So anyways, Price and Brynn are coping to an extent with their Father's stroke while Ephriam kind of wigs out and avoids the Father completely. The Mom is a nice supporting character, but doesn't play a major role in any sense; neither do any of the adults they're just kind of cardboard props that talk sometime. Ironically, Price/Ephriam/Brynn's Father is probably the most important adult in the story, yet he cannot speak, move, or interact much with the story at all. He is the driving force behind Ephriam's enthusiasm to find the fabled Fountain of Youth.

This book is totally about the Fountain of Youth in case you missed that. All about it. Seriously.

So the siblings explore the house a bit and notice it's really weird even though it's a castle. There are rooms in places where it doesn't spatially make sense that they exist, there are rooms that don't make sense at all. The siblings kind of unanimously agree that whoever designed the castle was a bit loony. Price automatically disregards the Fountain of Youth and concentrates on what is real and what he can actually work on or do to make things better. In a sense, he refuses to become lost in the dream. Brynn takes a cautious approach with it as she doesn't seem to want to believe, but is exploring the data on the subject and kind of helps in that manner. Ephriam is like, "OH MAN, FIND THE FOUNTAIN, FIX FATHER, WINNING" and that's basically all he's got. He's mildly focused on school in the sense that he expects to do well, and be the best student, and blah blah blah because he was a good student at his previous school.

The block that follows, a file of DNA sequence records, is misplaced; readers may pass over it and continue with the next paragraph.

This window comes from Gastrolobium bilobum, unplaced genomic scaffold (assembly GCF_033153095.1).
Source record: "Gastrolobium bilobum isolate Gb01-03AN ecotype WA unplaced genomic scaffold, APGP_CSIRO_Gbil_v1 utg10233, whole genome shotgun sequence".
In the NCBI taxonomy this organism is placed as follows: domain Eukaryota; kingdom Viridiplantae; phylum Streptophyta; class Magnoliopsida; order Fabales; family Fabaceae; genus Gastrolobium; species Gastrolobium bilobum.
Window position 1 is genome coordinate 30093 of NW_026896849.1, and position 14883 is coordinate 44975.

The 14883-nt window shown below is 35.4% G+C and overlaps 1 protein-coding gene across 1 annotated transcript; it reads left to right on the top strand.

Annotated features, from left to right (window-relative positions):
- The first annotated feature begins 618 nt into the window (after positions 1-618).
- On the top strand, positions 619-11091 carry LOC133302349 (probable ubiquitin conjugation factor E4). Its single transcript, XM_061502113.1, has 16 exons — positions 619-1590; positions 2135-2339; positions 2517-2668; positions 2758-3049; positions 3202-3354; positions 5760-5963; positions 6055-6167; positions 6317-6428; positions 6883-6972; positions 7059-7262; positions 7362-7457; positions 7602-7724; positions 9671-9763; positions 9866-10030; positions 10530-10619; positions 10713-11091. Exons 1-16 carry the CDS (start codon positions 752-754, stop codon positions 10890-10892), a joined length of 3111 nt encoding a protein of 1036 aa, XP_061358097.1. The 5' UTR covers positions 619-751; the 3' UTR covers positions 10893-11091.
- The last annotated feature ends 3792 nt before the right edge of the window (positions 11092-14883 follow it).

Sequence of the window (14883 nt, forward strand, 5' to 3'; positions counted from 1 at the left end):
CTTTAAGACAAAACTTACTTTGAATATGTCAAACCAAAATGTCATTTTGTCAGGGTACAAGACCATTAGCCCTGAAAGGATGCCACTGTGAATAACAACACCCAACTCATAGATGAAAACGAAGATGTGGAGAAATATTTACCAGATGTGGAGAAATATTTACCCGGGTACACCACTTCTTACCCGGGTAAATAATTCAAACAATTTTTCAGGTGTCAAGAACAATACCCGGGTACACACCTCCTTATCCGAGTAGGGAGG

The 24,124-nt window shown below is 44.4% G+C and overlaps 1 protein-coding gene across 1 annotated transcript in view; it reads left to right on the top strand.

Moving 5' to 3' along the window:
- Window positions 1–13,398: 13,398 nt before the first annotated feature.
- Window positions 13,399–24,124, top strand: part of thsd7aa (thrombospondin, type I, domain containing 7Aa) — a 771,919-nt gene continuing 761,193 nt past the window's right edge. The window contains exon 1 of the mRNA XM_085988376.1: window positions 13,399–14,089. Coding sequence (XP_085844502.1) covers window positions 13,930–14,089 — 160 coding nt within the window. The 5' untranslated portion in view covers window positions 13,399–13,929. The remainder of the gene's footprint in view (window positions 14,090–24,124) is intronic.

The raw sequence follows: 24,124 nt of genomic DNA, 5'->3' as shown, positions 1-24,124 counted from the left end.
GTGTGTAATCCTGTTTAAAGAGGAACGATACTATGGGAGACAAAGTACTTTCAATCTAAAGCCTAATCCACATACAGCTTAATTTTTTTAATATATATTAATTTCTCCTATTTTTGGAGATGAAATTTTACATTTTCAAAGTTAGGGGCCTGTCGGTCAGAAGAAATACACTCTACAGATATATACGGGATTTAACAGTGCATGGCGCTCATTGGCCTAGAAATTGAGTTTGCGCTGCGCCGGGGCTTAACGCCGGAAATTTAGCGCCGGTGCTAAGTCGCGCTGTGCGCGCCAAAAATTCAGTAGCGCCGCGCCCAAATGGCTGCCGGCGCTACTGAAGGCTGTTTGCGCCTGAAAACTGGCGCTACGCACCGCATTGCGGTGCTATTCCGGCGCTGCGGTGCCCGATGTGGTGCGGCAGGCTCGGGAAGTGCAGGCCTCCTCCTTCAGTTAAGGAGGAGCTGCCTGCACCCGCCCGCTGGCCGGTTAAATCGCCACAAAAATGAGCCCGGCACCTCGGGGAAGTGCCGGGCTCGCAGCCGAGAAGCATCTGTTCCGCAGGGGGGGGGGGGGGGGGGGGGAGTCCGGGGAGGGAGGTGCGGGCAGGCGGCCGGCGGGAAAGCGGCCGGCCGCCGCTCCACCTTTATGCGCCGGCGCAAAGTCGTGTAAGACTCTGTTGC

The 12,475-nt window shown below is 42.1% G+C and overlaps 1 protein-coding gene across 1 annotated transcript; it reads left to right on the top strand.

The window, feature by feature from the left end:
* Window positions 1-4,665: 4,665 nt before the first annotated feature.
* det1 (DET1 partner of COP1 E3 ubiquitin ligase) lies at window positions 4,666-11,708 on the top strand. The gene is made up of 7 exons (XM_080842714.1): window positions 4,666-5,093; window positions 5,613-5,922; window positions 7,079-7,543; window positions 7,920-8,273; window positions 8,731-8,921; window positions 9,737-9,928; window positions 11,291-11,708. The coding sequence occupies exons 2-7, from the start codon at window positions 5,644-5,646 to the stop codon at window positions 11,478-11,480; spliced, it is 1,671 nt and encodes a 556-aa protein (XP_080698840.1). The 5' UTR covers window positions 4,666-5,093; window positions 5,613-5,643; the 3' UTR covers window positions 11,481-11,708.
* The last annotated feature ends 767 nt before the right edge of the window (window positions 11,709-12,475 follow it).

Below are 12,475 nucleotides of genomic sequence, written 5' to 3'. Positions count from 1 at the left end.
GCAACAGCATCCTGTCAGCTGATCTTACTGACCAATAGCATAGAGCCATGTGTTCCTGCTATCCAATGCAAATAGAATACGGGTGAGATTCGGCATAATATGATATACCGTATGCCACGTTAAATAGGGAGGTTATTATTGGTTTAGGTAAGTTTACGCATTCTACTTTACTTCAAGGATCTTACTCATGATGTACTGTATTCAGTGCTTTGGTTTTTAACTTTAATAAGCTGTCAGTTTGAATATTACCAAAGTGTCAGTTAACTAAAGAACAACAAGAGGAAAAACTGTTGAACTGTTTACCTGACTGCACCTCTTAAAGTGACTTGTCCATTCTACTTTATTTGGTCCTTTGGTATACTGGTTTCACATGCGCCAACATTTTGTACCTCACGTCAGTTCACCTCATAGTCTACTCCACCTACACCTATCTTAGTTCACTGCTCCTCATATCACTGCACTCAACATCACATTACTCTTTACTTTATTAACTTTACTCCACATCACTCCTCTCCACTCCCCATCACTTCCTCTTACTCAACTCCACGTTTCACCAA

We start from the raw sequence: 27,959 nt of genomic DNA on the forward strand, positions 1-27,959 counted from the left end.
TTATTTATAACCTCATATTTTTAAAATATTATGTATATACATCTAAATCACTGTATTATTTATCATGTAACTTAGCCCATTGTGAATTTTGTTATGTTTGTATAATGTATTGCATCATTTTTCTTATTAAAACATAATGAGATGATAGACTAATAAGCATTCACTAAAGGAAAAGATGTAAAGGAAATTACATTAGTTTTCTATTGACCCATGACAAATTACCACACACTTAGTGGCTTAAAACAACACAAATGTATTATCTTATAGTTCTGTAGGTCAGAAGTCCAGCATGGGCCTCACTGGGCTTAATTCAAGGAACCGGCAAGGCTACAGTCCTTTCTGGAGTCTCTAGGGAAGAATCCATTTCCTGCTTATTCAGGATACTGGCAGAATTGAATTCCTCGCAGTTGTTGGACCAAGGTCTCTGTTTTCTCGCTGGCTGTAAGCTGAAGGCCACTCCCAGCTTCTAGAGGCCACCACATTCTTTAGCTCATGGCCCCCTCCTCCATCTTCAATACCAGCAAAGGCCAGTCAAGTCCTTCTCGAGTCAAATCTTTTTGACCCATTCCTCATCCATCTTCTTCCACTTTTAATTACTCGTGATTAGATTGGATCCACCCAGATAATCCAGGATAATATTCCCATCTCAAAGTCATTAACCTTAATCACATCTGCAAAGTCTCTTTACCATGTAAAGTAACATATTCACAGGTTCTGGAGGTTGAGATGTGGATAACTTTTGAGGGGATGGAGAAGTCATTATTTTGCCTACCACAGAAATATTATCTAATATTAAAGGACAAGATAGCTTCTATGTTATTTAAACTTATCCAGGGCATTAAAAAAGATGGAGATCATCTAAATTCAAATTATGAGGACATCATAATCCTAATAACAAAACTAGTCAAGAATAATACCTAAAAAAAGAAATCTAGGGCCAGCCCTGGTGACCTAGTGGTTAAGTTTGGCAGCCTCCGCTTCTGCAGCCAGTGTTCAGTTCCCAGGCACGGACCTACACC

Crystal Spring's schools are really advanced, so Ephriam kind of comes off as dumb to his classmates as he doesn't know any of the material they've been studying. Regardless, he manages to awkwardly befriend Mallory (the daughter of the grounds keeper for the Water Castle) and Will (who isn't really a friend until later).

The story all kind of twines together to portray a family trying to deal with an unexpected illness, struggling through the myths and facts to discover what's truly worth believing, and through the snippets of the past - the view of the insatiable spirit for knowledge is portrayed while tangling three families in a feud that lasts for generations. Really, the feud is between the Appledores and the Wylies, but the Wylies despise the Darlings for being in the Appledore's employment, so the Wylies are basically the obnoxious part I suppose.

I don't know.

I still have a lot of mixed feelings on the story as half of it seemed like it wanted to be about discovery, yet it seemed to be mostly a mystery because they realized what they were trying to find was discovered before and it becomes a sort of treasure hunt.

It's a rather complicated story.

However, I would like to say that the story was a little slow for me in the pacing and became a little bit of struggle to get through at some points simply because I kept shouting, "I GET THE POINT, BUT I CAN'T SKIP TO THE NEXT CHAPTER BECAUSE I MIGHT MISS SOME OBSCURE CLUE. GAHHH".

I also kind of liked the Author's note at the end because it was pretty sassy.

Happy reading!